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100 Years of Parliament: Here’s a look at the history of Uganda’s Parliament up to 1962

Uganda’s Parliament marks 100 years of existence on March 23, 2021. Here is a quick look at the history of Parliament, that has evolved from a council of four, to LEGCO, National Assembly and today’s current House with over 500 members.

The Constitutional framework of the country was first outlined in the Ugandan order council in 1902 and for 18 years, laws were made by the Commissioner and later the Governor after consultation with his senior civil service advisers.

By Order in Council dated 29 June 1920, the Executive Council as well as a Legislative Council (LEGCO) were established.

The Order gave no right to representation of any individual or group and when the LEGCO first met in Entebbe on 23 march 1921, the Governor presided over a council of four government officials and two unofficial members.

The venue of the meetings had been moved from Entebbe to the High Court in Kampala in 1945.

In January 1958, the first Speaker of the LEGCO, Sir John Bowes Griffin was appointed and thereafter, presided at all the Council meetings.

In 1950, the sittings of the LEGCO were moved to the Town Hall (KCC) in 1950

In 1960, LEGCO sittings moved to current Parliament Building

The general election of 1961 saw representatives directly elected by universal adult franchise from 82 electoral districts including 21 from Buganda. The DP under Benedicto Kiwanuka formed the majority party while the UPC led by Milton Obote, the Opposition.

In September 1961, 48 representatives from Uganda of all shades and interests met at a constitutional conference in London where the shape of the future Constitution of Uganda was agreed upon.

On 01 March 1962, self-government was inaugurated. On that day, the Prime Minister presided over a cabinet and the LEGCO became the National Assembly.

Parliament of Uganda building. 100 Years of Parliament: Here’s a look at the history of Uganda’s Parliament up to 1962
Parliament of Uganda building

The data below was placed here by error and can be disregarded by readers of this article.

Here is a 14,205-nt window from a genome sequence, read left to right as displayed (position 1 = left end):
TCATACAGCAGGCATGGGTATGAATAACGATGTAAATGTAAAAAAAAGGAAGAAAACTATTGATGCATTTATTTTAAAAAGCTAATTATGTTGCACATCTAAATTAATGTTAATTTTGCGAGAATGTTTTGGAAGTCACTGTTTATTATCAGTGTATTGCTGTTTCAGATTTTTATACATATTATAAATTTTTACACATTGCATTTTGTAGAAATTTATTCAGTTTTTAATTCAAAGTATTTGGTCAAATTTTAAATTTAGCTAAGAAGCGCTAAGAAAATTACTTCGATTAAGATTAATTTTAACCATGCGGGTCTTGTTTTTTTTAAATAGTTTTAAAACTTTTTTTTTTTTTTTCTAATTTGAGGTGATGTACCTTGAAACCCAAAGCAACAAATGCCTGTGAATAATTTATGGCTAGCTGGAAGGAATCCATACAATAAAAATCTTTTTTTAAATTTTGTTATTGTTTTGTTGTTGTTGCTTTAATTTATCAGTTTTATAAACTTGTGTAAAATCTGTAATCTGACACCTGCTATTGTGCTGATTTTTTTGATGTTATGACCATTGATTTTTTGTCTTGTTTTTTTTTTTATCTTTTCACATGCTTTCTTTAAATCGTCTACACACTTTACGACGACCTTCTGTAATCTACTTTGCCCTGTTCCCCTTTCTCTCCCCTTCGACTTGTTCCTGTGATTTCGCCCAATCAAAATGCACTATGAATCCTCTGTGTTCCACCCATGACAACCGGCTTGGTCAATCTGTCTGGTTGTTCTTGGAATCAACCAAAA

Buganda region opted for an indirect election and the Lukiko nominated 21 representatives to the National Assembly. The Buganda members under Kabaka Yekka struck an alliance with UPC forming the govt with Obote as Premier & Ben Kiwanuka in the Opposition.

In 1962, the National Assembly was formally dissolved and the last general elections before Independence were held.

The Uganda People’s Congress led by Apollo Milton Obote won with 37 seats against 24 for the Democratic Party excluding Buganda.

Uganda Parliament History: A Summary (1902-1962)

Uganda's Parliament building decades ago.  Parliament of Uganda building. 100 Years of Parliament: Here’s a look at the history of Uganda’s Parliament up to 1962
Uganda’s Parliament building decades ago.
  • 1902: The Constitutional framework of the country first outlined in the Ugandan Order Council
  • 1902-1920: Laws made by the Commissioner and later the Governor after consultation with his senior civil service advisers
  • June 29, 1920: Executive Council and the Legislative Council (LEGCO) established by Order in Council
  • The Order gave no right to representation of any individual or group
  • March 23, 1921: LEGCO first meeting in Entebbe
  • The Governor presided over a council of four government officials and two unofficial members
  • 1945: Venue of LEGCO meetings moved from Entebbe to the High Court in Kampala
  • 1950: Sittings of the LEGCO moved to the Town Hall (KCC)
  • January 1958:  Sir John Bowes Griffin appointed first Speaker of the LEGCO to preside over all the Council meetings
  • 1960: LEGCO sittings moved to current Parliament Building
  • 1961: General election held to choose representatives directly elected by universal adult franchise from 82 electoral districts, including 21 from Buganda
  • DP under Benedicto Kiwanuka formed the majority party while the UPC led by Milton Obote, the Opposition.
  • September 1961: 48 representatives from Uganda met at a constitutional conference in London to discuss future Constitution of Uganda
  • March 01, 1962: Inauguration of self-government. The Prime Minister presided over cabinet; LEGCO became the National Assembly
  • 1962: National Assembly formally dissolved; last general elections before Independence held
Pearl Times Reporter
Pearl Times Reporterhttps://pearltimes.co.ug
Latest Uganda news, politics, business, health and entertainment coverage.

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